The regs dont specify the ‘description’ so It is entirely possible for LPAS to do a mini planning brief with a diagram and extended description in the schedule.
To my mind it would be foolish for any LPA to so specify the maximum number of units.
‘Some for example a description could be
‘A minimum of 50 housing units with a dwelling mic in accordance with local plan policy H3, accessed off Jolt lane (fig x), and including 0.5ha of public open space situated on the eastern part of the site. No unit shall be above 3 storeys in height, except for units fronting Jolt Lane which shall be a maximum of 4 storeys in height. The layout shall be in accordance with the approved planning brief for a site. No built development is permitted within the flood risk area shown on fig x or within 10m of the 400 kv overhead lines as shown on Fig x. Sufficient flood storage should eb provided on site to ensure no net run off from its present state in accordance with EA requirements and local plan policy E5’
This is somewhat of an extreme example but for large sites with a lot of work already doe and continued opposition, and where local plans are not yet adopted, there may be considerable pressure following the required consultation for the LPA to not consider the site suitable based on ungrounded fears as to what might be permitted on the site.
LPAs need to get there a%%%s into gear given the December deadline. If any LPA wants assistance on the urban design, capacity and other issues in compiling their brownfield registers please get in touch. Unless LPAs have a clear audit trail on how they assessed the suitability, deliverability and capacity of sites they could be subject to JR.
Having considered the opportunities near Cambridge represented by the Varsity Line it is necessary to look at Oxford – the other end of the Cambridge-MK-Oxford Arc.
Oxfordshire has been struggling with appropriate l;ocations within and beyond its Green Belt. The number of big brownfield airbases are much lowers than Cambridgeshire and those that exist are not always in good places. Landscape and flood risk constraints around most of Oxford are severe – which would make you think expansion of the least constrained areas would be easier – but it isnt as Oxford is severely underbounded.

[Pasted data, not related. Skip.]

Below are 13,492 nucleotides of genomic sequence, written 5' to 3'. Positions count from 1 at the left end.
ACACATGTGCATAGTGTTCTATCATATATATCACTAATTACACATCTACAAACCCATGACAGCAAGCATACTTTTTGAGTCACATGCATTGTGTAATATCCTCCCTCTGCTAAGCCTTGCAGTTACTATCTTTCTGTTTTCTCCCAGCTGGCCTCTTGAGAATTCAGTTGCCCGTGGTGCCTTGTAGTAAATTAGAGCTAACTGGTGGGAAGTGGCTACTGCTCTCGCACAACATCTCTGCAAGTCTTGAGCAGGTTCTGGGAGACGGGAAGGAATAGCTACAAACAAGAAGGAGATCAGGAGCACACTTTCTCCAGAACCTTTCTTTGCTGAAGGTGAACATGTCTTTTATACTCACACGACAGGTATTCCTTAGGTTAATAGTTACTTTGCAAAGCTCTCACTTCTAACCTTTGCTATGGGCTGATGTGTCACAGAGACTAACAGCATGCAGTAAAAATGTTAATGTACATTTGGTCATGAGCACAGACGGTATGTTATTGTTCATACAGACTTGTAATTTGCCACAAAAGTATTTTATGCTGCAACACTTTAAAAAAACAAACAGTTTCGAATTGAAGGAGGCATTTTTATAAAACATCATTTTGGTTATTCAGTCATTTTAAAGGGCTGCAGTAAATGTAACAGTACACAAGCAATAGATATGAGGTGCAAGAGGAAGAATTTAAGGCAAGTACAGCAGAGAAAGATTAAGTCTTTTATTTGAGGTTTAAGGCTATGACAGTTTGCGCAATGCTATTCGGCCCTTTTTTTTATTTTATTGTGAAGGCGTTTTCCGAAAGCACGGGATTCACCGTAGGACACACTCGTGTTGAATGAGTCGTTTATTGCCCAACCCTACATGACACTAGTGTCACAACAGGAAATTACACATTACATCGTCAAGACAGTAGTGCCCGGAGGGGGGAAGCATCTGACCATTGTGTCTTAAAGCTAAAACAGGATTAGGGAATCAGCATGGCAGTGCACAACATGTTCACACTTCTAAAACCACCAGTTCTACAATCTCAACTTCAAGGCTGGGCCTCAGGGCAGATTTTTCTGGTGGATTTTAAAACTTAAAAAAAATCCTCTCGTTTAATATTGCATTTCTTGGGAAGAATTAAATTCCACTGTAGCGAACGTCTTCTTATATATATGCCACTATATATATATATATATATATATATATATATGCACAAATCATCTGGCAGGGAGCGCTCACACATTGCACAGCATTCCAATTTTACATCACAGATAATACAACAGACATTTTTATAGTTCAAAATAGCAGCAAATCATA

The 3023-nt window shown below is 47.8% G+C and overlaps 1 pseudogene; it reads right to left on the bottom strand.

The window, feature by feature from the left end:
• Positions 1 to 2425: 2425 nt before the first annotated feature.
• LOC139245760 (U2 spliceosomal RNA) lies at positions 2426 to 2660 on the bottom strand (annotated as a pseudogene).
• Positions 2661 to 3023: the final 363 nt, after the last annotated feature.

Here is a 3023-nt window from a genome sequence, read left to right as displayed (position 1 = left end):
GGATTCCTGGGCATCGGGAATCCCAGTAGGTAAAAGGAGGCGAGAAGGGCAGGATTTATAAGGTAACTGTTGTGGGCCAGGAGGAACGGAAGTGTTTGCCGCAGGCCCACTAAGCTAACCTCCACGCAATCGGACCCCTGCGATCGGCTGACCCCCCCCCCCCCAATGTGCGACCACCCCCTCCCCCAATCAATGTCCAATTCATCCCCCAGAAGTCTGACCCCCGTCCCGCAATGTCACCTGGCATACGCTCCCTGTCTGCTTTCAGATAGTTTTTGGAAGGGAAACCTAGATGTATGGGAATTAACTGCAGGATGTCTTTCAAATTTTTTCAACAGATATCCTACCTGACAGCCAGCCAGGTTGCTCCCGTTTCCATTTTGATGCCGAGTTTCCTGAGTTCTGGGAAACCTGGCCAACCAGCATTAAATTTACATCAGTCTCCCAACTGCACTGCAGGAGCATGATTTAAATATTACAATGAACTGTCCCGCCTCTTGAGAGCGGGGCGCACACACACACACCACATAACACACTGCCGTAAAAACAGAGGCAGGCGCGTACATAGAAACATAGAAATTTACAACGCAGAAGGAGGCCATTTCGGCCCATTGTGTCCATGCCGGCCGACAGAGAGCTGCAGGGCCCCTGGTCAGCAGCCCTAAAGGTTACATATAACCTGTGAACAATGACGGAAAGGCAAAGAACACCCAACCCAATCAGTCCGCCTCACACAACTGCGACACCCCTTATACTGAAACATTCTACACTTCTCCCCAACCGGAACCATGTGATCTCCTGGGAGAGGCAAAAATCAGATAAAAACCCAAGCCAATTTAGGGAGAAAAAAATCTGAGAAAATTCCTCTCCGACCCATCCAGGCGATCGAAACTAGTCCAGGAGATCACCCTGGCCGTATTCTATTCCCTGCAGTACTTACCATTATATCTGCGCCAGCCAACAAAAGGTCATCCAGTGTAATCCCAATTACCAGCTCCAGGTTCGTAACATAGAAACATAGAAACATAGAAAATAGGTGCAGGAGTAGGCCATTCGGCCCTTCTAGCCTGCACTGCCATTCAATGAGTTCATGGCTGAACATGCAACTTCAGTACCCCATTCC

On the restored link to Bicester which the Varsity Line will pass through Bicester itself of course is the biggest opportunity. The only other station between is Islip, but flooding constraints mean the scale of development suitable here is limited.
The big opportunity lies through restoration of the Wycombe line – the first line to reach Oxford – which originally ran through Cowley to Princes Risborough and Wycombe and Maidenhead.
A number of positive opportunities come together
So why not look at restoring the whole line which would link up several major towns west of London.
Indeed it offers potential for major expansion at Princes Risborough – where development stops dead at the Station, as well as a new Garden City beyond the Green Belt north of Junction 7 around restored station at Tidlington – not a conservation village and not constrained by flooding until you get to the Thames Flood Plane. This to me makes much more sense than the proposal for a new town put forward by landowners south of Junction 7 which would be very car orientated. There is about 2 km of developable area between the A418 and the A429 and developed to Central Oxford type densities could house around 50,000 people.